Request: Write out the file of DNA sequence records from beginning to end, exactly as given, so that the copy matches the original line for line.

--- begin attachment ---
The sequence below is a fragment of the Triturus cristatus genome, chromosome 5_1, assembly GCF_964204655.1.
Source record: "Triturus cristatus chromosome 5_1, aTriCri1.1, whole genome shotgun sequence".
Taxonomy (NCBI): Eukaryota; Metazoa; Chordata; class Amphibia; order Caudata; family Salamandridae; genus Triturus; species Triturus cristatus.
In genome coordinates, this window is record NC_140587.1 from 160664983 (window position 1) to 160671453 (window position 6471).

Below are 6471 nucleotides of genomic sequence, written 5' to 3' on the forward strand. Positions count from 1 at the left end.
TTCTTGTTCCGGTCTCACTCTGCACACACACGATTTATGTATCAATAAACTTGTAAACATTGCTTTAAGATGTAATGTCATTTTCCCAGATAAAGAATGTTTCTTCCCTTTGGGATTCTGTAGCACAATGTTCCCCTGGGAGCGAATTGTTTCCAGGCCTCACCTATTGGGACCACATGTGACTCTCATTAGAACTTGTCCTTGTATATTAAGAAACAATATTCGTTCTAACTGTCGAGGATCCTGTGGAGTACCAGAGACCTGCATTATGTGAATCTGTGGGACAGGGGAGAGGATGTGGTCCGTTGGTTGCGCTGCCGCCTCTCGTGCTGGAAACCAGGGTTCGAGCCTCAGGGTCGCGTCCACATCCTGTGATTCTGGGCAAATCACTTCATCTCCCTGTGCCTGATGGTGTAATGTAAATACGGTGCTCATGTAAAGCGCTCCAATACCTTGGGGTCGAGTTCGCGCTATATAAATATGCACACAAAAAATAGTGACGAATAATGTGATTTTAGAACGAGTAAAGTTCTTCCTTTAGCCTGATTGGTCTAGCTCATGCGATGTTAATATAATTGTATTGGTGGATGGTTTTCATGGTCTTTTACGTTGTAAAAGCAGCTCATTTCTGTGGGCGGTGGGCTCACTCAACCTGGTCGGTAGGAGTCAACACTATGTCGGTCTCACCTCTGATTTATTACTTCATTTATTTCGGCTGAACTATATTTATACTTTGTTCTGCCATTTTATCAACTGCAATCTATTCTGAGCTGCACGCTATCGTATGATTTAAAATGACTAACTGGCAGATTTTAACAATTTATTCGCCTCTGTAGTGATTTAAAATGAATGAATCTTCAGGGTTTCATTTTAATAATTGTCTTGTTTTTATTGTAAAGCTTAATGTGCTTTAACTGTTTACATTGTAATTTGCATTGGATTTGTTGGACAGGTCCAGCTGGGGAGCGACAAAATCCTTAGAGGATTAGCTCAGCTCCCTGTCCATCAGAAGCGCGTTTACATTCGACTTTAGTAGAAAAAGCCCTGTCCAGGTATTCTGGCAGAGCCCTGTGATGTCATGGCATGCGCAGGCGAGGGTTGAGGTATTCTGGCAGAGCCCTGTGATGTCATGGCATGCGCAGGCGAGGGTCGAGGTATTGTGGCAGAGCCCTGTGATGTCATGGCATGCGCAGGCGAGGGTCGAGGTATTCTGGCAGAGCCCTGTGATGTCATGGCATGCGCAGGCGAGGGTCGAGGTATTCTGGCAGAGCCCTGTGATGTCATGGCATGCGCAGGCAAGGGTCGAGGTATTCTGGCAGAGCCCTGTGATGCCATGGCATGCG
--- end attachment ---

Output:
The sequence below is a fragment of the Triturus cristatus genome, chromosome 5_1, assembly GCF_964204655.1.
Source record: "Triturus cristatus chromosome 5_1, aTriCri1.1, whole genome shotgun sequence".
Taxonomy (NCBI): Eukaryota; Metazoa; Chordata; class Amphibia; order Caudata; family Salamandridae; genus Triturus; species Triturus cristatus.
In genome coordinates, this window is record NC_140587.1 from 160664983 (window position 1) to 160671453 (window position 6471).

Below are 6471 nucleotides of genomic sequence, written 5' to 3' on the forward strand. Positions count from 1 at the left end.
TTCTTGTTCCGGTCTCACTCTGCACACACACGATTTATGTATCAATAAACTTGTAAACATTGCTTTAAGATGTAATGTCATTTTCCCAGATAAAGAATGTTTCTTCCCTTTGGGATTCTGTAGCACAATGTTCCCCTGGGAGCGAATTGTTTCCAGGCCTCACCTATTGGGACCACATGTGACTCTCATTAGAACTTGTCCTTGTATATTAAGAAACAATATTCGTTCTAACTGTCGAGGATCCTGTGGAGTACCAGAGACCTGCATTATGTGAATCTGTGGGACAGGGGAGAGGATGTGGTCCGTTGGTTGCGCTGCCGCCTCTCGTGCTGGAAACCAGGGTTCGAGCCTCAGGGTCGCGTCCACATCCTGTGATTCTGGGCAAATCACTTCATCTCCCTGTGCCTGATGGTGTAATGTAAATACGGTGCTCATGTAAAGCGCTCCAATACCTTGGGGTCGAGTTCGCGCTATATAAATATGCACACAAAAAATAGTGACGAATAATGTGATTTTAGAACGAGTAAAGTTCTTCCTTTAGCCTGATTGGTCTAGCTCATGCGATGTTAATATAATTGTATTGGTGGATGGTTTTCATGGTCTTTTACGTTGTAAAAGCAGCTCATTTCTGTGGGCGGTGGGCTCACTCAACCTGGTCGGTAGGAGTCAACACTATGTCGGTCTCACCTCTGATTTATTACTTCATTTATTTCGGCTGAACTATATTTATACTTTGTTCTGCCATTTTATCAACTGCAATCTATTCTGAGCTGCACGCTATCGTATGATTTAAAATGACTAACTGGCAGATTTTAACAATTTATTCGCCTCTGTAGTGATTTAAAATGAATGAATCTTCAGGGTTTCATTTTAATAATTGTCTTGTTTTTATTGTAAAGCTTAATGTGCTTTAACTGTTTACATTGTAATTTGCATTGGATTTGTTGGACAGGTCCAGCTGGGGAGCGACAAAATCCTTAGAGGATTAGCTCAGCTCCCTGTCCATCAGAAGCGCGTTTACATTCGACTTTAGTAGAAAAAGCCCTGTCCAGGTATTCTGGCAGAGCCCTGTGATGTCATGGCATGCGCAGGCGAGGGTTGAGGTATTCTGGCAGAGCCCTGTGATGTCATGGCATGCGCAGGCGAGGGTCGAGGTATTGTGGCAGAGCCCTGTGATGTCATGGCATGCGCAGGCGAGGGTCGAGGTATTCTGGCAGAGCCCTGTGATGTCATGGCATGCGCAGGCGAGGGTCGAGGTATTCTGGCAGAGCCCTGTGATGTCATGGCATGCGCAGGCAAGGGTCGAGGTATTCTGGCAGAGCCCTGTGATGCCATGGCATGCG